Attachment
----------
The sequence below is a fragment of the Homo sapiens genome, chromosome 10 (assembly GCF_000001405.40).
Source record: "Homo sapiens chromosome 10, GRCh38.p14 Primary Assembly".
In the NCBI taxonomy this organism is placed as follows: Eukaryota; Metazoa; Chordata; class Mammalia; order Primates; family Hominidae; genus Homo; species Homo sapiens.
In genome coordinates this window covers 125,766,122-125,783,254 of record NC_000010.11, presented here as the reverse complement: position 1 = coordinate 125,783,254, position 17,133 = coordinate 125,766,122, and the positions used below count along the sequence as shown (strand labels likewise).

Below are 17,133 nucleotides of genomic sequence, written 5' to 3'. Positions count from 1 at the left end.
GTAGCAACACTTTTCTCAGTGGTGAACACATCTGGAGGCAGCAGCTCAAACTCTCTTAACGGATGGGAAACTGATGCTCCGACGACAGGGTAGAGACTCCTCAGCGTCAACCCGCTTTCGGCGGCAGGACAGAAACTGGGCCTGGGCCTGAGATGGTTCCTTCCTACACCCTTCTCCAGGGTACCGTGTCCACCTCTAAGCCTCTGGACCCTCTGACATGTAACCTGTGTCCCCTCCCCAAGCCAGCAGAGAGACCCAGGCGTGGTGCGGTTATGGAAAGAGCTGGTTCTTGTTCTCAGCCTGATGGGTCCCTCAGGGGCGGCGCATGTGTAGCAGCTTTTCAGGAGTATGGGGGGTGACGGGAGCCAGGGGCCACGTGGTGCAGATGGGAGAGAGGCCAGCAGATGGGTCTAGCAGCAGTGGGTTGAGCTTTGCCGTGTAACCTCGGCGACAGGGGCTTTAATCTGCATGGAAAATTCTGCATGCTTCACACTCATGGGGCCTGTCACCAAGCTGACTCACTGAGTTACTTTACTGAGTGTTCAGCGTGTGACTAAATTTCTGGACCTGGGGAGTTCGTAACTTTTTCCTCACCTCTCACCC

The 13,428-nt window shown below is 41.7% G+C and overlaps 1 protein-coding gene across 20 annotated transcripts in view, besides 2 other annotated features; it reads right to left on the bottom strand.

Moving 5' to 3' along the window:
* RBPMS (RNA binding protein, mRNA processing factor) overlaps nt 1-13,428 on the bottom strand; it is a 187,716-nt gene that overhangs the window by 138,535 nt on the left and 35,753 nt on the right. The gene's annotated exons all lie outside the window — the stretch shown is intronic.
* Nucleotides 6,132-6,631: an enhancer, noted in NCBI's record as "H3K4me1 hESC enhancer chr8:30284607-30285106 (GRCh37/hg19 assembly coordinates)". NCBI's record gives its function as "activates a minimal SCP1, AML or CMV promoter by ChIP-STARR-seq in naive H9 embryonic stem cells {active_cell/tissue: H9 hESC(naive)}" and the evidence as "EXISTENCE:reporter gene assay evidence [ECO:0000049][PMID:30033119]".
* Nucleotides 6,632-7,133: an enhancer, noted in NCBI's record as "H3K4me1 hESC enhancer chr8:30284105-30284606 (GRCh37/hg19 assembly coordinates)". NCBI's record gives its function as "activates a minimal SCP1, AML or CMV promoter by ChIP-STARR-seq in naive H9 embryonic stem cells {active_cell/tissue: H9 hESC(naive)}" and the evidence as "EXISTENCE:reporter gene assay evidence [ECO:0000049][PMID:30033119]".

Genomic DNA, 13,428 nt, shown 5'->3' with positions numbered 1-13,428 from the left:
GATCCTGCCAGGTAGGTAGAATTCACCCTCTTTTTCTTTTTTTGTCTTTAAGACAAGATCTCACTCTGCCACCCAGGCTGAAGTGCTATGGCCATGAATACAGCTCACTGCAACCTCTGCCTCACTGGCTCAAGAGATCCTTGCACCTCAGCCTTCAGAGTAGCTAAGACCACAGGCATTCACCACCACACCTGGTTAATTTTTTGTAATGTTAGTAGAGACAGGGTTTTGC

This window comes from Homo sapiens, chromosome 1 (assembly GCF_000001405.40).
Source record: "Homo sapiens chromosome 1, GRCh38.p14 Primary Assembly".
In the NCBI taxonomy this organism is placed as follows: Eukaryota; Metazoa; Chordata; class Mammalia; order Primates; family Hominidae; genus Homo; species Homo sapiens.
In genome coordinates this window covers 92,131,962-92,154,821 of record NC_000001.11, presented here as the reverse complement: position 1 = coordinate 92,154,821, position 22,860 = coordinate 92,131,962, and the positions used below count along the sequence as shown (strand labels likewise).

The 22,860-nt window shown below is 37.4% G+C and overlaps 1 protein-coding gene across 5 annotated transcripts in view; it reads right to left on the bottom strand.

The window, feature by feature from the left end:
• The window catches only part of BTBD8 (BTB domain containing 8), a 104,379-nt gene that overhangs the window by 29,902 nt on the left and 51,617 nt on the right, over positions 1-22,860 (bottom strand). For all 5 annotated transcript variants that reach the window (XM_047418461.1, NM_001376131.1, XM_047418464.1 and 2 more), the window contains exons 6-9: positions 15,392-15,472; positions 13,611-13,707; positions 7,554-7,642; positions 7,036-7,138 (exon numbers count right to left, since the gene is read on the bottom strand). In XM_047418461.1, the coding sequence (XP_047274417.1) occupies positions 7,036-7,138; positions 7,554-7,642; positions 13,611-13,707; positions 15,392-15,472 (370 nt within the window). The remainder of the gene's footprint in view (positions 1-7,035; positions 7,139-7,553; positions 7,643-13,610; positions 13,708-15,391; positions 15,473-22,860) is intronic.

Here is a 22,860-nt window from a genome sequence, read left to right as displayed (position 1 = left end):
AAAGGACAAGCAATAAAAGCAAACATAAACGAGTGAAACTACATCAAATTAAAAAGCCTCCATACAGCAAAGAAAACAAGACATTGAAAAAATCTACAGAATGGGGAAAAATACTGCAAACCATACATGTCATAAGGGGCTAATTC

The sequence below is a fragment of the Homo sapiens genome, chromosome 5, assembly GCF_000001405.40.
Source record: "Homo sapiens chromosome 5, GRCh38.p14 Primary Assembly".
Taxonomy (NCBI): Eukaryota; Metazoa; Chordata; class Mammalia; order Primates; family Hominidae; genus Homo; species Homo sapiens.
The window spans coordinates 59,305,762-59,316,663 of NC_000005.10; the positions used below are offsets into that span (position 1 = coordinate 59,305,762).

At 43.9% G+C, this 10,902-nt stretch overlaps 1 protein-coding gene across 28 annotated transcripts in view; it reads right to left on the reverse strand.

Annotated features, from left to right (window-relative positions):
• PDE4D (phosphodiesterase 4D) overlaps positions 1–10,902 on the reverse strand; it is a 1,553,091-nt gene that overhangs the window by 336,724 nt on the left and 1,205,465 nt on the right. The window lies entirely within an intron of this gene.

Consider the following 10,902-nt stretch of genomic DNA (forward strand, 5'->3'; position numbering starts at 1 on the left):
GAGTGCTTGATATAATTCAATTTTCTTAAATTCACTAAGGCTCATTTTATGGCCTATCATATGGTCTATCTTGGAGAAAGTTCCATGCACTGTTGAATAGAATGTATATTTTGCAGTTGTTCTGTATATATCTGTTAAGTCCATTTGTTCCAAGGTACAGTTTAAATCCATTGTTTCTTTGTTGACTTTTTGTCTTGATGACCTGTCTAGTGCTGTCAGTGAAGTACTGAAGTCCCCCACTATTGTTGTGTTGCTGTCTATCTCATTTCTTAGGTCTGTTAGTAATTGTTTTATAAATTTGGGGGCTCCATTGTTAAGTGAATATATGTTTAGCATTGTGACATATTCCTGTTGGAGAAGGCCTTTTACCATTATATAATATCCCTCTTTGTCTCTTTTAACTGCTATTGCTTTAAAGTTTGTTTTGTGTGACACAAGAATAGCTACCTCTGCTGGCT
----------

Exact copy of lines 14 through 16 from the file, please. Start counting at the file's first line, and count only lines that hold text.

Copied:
This window comes from Homo sapiens, chromosome 1 (assembly GCF_000001405.40).
Source record: "Homo sapiens chromosome 1, GRCh38.p14 Primary Assembly".
In the NCBI taxonomy this organism is placed as follows: Eukaryota; Metazoa; Chordata; class Mammalia; order Primates; family Hominidae; genus Homo; species Homo sapiens.